With the Armory Show set to open in New York this week, my email inbox is brimming with gallery previews of works being brought to town for display and sale. Running March 3 – 8, Armory Arts Week comprises countless exhibition openings, numerous public art projects, and art fairs both big and small throughout Manhattan and the outer boroughs. Though seeing it all would be impossible, with a comfortable pair of shoes, an adept taxi driver and an espresso in hand, one can pack a whole lot of art viewing into an intense 5 days.

As with other growing international fair weeks like Art Basel, the number of satellite fairs timed to coincide with the Armory has multiplied exponentially with each passing year; for 2015, the sheer volume of venues to check out is dazzling. The Armory fair itself is held on Piers 92 and 94 of the Hudson River on Manhattan’s west side. It includes both Modern and Contemporary sections and features such blue-chip galleries as London’s Victoria Miro, Chicago & Berlin’s Kavi Gupta, and Athens’ The Breeder.


 Australian photographer Rosemary Laing’s weather #4, on view at Galerie Lelong at the Armory


 A photograph by Zipora Fried, on view at New York’s On Stellar Rays gallery at the Armory


 An oil, charcoal and lacquer on canvas work by Henning Strassburger, showing at Zurich’s BolteLang gallery at the Armory

Nearby at Pier 90, Volta is a fair made up exclusively of single-artist projects, which aims to create a more in-depth experience of each artist’s works. Across town at the ADAA fair, modern masters like Joseph Cornell and Yayoi Kusama are shown alongside bellwether artists like Barry X Ball and Michelle Grabner. (If you’re crossing Central Park, make sure to check out the Public Art Fund’s latest installation, artist Tatiana Trouve’s Desire Lines, a monumental sculpture based on park’s topography.) Downtown, more intimately-scaled fairs like Pulse and Scope are known for smaller galleries and emerging artists.


 An untitled 1957 Franz Kline drawing being shown by James Cohan at the ADAA fair


 Lita Albuquerque’s Auric Field Gold (Au 79), 2015, a work of pigment on panel and 24k gold leaf on resin, showing at Kohn Gallery’s booth at ADAA


Christian Rex Van Minnen’s painting Biggie Patch Kidney P.I.E., on view at Copenhagen’s Gallery Poulson, at Pulse art fair

Rounding out the week’s offerings, the newest type of fairs are medium-specific ones. The Moving Image Fair focuses on single-channel videos, projections, and video sculptures. The Art On Paper fair will display a stunning array of just that, proving the astonishing possibilities and versatility of artworks within one category of media.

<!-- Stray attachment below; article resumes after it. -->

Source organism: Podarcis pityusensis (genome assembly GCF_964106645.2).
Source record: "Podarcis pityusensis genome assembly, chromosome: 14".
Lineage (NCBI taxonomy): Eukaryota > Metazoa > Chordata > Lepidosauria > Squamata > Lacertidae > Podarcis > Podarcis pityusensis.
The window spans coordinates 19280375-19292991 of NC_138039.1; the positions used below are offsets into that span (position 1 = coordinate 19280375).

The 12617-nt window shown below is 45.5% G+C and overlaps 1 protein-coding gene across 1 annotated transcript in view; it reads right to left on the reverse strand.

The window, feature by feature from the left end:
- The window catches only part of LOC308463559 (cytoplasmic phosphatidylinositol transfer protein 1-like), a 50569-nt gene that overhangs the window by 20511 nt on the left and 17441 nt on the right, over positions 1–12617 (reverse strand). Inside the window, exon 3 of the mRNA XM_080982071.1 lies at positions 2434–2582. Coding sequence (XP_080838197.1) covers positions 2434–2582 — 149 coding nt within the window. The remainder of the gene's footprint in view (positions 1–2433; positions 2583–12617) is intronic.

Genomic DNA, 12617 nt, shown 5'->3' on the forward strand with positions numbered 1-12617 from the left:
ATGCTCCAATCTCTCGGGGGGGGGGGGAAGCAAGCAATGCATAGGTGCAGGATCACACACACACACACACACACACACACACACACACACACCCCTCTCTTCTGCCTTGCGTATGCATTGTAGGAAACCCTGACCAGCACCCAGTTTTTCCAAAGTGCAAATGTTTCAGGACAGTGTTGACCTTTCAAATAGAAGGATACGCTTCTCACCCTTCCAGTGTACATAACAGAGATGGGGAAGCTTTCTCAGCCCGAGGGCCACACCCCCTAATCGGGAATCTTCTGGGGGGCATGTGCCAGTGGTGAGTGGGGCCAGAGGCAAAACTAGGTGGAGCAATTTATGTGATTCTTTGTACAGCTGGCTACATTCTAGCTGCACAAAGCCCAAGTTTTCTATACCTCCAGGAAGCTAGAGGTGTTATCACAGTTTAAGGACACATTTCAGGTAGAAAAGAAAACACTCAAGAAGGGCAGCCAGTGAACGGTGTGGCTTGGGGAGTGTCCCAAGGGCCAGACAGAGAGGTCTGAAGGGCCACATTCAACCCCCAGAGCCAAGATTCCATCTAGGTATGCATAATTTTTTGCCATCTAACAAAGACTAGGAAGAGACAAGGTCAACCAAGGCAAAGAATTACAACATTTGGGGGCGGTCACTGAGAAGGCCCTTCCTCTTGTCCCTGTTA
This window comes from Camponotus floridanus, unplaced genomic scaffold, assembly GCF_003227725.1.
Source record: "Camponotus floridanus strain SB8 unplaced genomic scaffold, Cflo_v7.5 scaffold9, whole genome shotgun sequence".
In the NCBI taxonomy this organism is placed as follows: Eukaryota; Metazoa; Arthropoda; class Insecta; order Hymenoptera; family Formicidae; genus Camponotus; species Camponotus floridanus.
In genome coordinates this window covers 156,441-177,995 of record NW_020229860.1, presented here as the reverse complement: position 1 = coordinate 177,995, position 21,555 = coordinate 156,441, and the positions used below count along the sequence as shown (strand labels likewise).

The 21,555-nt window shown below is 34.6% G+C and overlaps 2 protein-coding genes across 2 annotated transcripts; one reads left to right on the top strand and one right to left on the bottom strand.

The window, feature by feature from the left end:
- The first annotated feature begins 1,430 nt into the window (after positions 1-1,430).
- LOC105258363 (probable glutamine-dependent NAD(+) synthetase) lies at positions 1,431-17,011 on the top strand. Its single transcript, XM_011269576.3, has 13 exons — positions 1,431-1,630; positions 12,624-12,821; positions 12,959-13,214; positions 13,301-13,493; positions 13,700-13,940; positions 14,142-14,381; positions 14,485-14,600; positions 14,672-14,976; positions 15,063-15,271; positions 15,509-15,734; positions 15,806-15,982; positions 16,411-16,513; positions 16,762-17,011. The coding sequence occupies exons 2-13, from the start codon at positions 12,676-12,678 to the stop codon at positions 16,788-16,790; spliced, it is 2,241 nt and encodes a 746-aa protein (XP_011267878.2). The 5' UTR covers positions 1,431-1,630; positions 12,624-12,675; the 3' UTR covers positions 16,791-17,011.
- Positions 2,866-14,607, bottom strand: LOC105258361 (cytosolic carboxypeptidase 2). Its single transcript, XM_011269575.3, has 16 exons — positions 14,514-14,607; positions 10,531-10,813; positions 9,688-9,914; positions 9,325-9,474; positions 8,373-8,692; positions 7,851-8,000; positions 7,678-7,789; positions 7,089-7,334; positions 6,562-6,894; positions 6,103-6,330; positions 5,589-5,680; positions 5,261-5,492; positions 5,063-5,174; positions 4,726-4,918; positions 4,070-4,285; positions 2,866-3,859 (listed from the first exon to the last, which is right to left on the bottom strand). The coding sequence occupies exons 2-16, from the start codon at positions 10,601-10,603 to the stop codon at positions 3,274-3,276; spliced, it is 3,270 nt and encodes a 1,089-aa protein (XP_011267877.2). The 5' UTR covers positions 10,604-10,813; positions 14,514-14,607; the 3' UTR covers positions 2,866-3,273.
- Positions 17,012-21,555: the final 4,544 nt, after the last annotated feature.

A still from parametronomicon, a video by Pink Twins (Juha & Vesa Vehvilainen), showing at Moving Image Fair. For full video, click here.


 Maelstrom by Mia Pearlman, a cut paper work measuring 12 x 11 feet, from JHB Gallery at Art On Paper

While the current incarnation of the Armory Show is not a direct descendant of the groundbreaking 1913 event, it is named in honour of it. That show, officially titled The International Exhibition of Modern Art, opened at the Lexington Avenue Armory in New York City on February 17, 1913. Organized but he Association of American Painters and Sculptors, it became a major turning point in art history, introducing the American public to the European avant-garde of the time. This was the first large-scale North American show for artists like Matisse, Duchamp, Cezanne and Picasso, and would mark the moment that Modernism crossed the ocean. Reactions ran the gamut from disgust, derision and laughter to excitement and exaltation; there was no room for indifference at the 1913 Armory.


 Marcel Duchamp’s 1912 painting Nude Descending A Staircase; intensely different and groundbreaking for its time, the picture caused a veritable sensation when shown in New York in 1913.

In an age where shock and awe is rare to come by, it is amazing to think about the transportive, transformative power that art can have on people, and inspiring to keep in mind when heading out to the fairs this week. The notion of being thoroughly blown away by an artwork, having a picture reframe how you think about art and perhaps life, may seem unusual today. But isn’t that prospect, that potential for excitement and amazement, what compels us to keep looking?